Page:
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Excel for Mac: Writing and Editing Formulae

12 January 2024

This week in our series about Microsoft Excel for Mac, show a few differences between the experience of writing formulae on a Mac versus a PC.


Thankfully, your formulae will give you precisely the same result on a Mac as they do on Windows.  You don’t need to worry about this.  However, there are some minor differences in how Excel helps you to write and edit your formulae.

[It should be noted that there are a few special functions that only work on Windows.]

Function ToolTips

When writing a formula, you can begin typing the name of the function you’d like to use, and Excel will show you a list of functions that match.  You can use your arrow keys to select a function from the list, and if you’re using Windows, you’ll see a helpful ToolTip to show you a short description of the function.  Unfortunately, the ToolTip won’t appear on a Mac.

As you can see in the examples below, a ToolTip helps you understand the difference between the COUNT and COUNTA functions.  To determine this on a Mac, you can use the Formula Builder, which we’ll show next. 

Formula Builder

Excel for Mac has a ‘Formula Builder’ pane to help you create formulae.  This is different than Windows, which has a modal dialog for the same purpose.

It’s a two-step process for a new formula or a single step if you’re editing a formula.  To open it, just click the Fx button next to the Formula bar or press SHIFT + F3.  At first, it shows the function list.  You can start typing in the search field and then select a function from the list to see the function’s description and syntax, including the descriptions for each parameter.

Once you’ve found the function you want, press the ‘Insert Function’ button.  The function signature will appear in the pane, showing you the parameters with text fields where you can enter the appropriate references, functions, and / or values.  When you’re finished, press the Done button and it will insert the formula into the active cell.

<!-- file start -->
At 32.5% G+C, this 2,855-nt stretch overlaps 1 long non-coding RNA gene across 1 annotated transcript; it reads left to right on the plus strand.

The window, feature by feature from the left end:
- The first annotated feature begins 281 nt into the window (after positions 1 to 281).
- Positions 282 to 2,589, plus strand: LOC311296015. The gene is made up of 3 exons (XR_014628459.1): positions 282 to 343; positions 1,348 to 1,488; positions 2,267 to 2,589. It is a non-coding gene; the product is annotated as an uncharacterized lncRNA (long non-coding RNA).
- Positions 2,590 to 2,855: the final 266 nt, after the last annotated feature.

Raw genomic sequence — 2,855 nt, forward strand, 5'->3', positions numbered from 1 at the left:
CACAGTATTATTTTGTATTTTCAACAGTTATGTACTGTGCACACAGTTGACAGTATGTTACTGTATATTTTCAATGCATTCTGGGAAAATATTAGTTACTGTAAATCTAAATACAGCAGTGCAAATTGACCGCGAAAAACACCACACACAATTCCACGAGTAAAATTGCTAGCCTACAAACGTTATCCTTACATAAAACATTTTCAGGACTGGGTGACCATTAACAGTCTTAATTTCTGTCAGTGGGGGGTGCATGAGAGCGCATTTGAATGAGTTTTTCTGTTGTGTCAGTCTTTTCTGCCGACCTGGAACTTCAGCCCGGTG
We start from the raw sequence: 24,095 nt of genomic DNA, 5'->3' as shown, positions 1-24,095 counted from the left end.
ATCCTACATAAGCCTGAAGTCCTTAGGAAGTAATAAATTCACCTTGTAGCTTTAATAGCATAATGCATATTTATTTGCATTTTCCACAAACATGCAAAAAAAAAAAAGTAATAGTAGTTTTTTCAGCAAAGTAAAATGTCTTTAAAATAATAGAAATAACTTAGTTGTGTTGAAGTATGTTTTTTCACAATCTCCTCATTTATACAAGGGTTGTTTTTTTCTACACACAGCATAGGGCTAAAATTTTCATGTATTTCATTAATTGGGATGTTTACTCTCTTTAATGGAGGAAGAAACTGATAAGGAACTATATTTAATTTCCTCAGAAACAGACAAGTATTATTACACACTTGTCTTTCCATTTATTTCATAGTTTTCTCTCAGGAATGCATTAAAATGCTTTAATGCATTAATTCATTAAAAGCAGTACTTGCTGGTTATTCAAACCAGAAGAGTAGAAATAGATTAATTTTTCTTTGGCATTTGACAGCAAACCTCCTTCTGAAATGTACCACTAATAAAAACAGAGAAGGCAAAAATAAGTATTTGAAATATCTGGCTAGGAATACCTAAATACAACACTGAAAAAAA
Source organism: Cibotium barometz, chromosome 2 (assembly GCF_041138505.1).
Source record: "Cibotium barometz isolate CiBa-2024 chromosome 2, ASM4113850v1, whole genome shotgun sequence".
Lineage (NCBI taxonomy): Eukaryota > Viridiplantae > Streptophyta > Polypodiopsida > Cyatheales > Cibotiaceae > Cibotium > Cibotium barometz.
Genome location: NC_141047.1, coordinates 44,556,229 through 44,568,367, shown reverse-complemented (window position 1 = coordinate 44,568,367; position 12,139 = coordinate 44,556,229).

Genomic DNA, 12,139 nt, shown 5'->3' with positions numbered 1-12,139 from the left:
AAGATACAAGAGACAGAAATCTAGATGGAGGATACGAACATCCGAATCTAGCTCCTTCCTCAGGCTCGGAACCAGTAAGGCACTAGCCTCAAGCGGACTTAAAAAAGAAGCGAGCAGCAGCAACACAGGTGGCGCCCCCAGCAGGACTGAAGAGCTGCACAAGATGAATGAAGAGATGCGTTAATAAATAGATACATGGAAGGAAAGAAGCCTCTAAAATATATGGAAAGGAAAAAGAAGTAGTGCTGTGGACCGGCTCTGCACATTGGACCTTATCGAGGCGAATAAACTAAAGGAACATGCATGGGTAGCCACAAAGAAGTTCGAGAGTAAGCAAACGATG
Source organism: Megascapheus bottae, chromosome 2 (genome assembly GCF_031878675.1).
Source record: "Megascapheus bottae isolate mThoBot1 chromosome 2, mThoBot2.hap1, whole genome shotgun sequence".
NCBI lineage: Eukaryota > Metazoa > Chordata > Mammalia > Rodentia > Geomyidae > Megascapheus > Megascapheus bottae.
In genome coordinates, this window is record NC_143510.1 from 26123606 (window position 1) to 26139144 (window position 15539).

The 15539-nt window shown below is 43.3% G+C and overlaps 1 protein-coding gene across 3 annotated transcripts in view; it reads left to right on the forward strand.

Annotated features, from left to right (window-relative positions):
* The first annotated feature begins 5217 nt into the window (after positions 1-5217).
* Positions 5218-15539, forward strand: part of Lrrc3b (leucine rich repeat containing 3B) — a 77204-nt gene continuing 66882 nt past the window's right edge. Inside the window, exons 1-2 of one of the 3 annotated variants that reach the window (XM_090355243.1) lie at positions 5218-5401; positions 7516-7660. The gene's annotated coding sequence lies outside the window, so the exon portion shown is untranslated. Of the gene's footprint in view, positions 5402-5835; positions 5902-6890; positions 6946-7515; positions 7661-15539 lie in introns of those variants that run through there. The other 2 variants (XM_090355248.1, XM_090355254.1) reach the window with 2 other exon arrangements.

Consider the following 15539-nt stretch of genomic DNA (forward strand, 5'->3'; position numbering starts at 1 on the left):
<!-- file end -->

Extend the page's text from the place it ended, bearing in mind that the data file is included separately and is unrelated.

You can use the ‘Formula Builder’ to write and edit, but also to help debug your formulae.  When you’ve entered enough information for Excel to start calculating, it will show you the current values above each field in the pane.   Notice in the example shown above, the ‘Logical_test’ parameter has a value of TRUE.  This is the current calculation for “A1=“Month””.  It also shows the result of the entire formula, if it can be calculated. Again, in the example above, you can see “Result: 12” near the “Done” button.  This is the current value being calculated by the formula that’s being edited. 

Positioning the Formula Builder

It doesn’t have to be a pane – or a pain.  The ‘Formula Builder’ on a Mac will open as a side pane, but you can tear it away from the side and use it as a dialog if you like.  This gives you the flexibility to position it anywhere you like.  Move it back to the side if you want to dock it later.

[It should be noted that the ENCODEURL(), FILTERXML() and WEBSERVICE() functions rely on operating system capability on Windows, so they won’t work on a Mac.  You’ll see an #NAME? error and the Formula bar will show the function names with a ‘_xlfn.’ prefix.     


Please come back for future posts in this series, as we cover much more about Excel for Mac.